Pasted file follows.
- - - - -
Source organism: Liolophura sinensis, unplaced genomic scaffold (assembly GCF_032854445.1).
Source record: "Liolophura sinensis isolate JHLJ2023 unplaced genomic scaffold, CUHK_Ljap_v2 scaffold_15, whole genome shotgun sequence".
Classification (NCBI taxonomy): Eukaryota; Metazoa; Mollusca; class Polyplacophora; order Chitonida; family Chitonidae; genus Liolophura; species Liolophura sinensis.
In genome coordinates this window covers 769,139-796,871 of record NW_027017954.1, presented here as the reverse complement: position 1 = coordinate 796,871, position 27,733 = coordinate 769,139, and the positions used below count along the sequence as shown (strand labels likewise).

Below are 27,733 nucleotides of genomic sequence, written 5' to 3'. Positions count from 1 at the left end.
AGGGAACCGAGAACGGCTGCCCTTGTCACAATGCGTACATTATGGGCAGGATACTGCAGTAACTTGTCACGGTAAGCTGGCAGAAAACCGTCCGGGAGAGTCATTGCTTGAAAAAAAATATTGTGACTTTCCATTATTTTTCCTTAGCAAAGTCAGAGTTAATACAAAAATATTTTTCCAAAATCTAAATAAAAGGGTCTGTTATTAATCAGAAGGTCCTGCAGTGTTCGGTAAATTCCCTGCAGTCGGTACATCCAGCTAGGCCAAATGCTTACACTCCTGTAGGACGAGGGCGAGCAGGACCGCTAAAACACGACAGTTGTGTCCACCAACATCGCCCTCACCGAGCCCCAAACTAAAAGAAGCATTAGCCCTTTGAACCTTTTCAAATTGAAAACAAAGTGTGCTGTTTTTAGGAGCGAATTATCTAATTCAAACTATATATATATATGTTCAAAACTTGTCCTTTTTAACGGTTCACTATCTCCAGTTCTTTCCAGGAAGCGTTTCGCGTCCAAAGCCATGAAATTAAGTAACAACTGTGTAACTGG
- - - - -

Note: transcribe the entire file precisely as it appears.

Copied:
Source organism: Liolophura sinensis, unplaced genomic scaffold (assembly GCF_032854445.1).
Source record: "Liolophura sinensis isolate JHLJ2023 unplaced genomic scaffold, CUHK_Ljap_v2 scaffold_15, whole genome shotgun sequence".
Classification (NCBI taxonomy): Eukaryota; Metazoa; Mollusca; class Polyplacophora; order Chitonida; family Chitonidae; genus Liolophura; species Liolophura sinensis.
In genome coordinates this window covers 769,139-796,871 of record NW_027017954.1, presented here as the reverse complement: position 1 = coordinate 796,871, position 27,733 = coordinate 769,139, and the positions used below count along the sequence as shown (strand labels likewise).

Below are 27,733 nucleotides of genomic sequence, written 5' to 3'. Positions count from 1 at the left end.
AGGGAACCGAGAACGGCTGCCCTTGTCACAATGCGTACATTATGGGCAGGATACTGCAGTAACTTGTCACGGTAAGCTGGCAGAAAACCGTCCGGGAGAGTCATTGCTTGAAAAAAAATATTGTGACTTTCCATTATTTTTCCTTAGCAAAGTCAGAGTTAATACAAAAATATTTTTCCAAAATCTAAATAAAAGGGTCTGTTATTAATCAGAAGGTCCTGCAGTGTTCGGTAAATTCCCTGCAGTCGGTACATCCAGCTAGGCCAAATGCTTACACTCCTGTAGGACGAGGGCGAGCAGGACCGCTAAAACACGACAGTTGTGTCCACCAACATCGCCCTCACCGAGCCCCAAACTAAAAGAAGCATTAGCCCTTTGAACCTTTTCAAATTGAAAACAAAGTGTGCTGTTTTTAGGAGCGAATTATCTAATTCAAACTATATATATATATGTTCAAAACTTGTCCTTTTTAACGGTTCACTATCTCCAGTTCTTTCCAGGAAGCGTTTCGCGTCCAAAGCCATGAAATTAAGTAACAACTGTGTAACTGG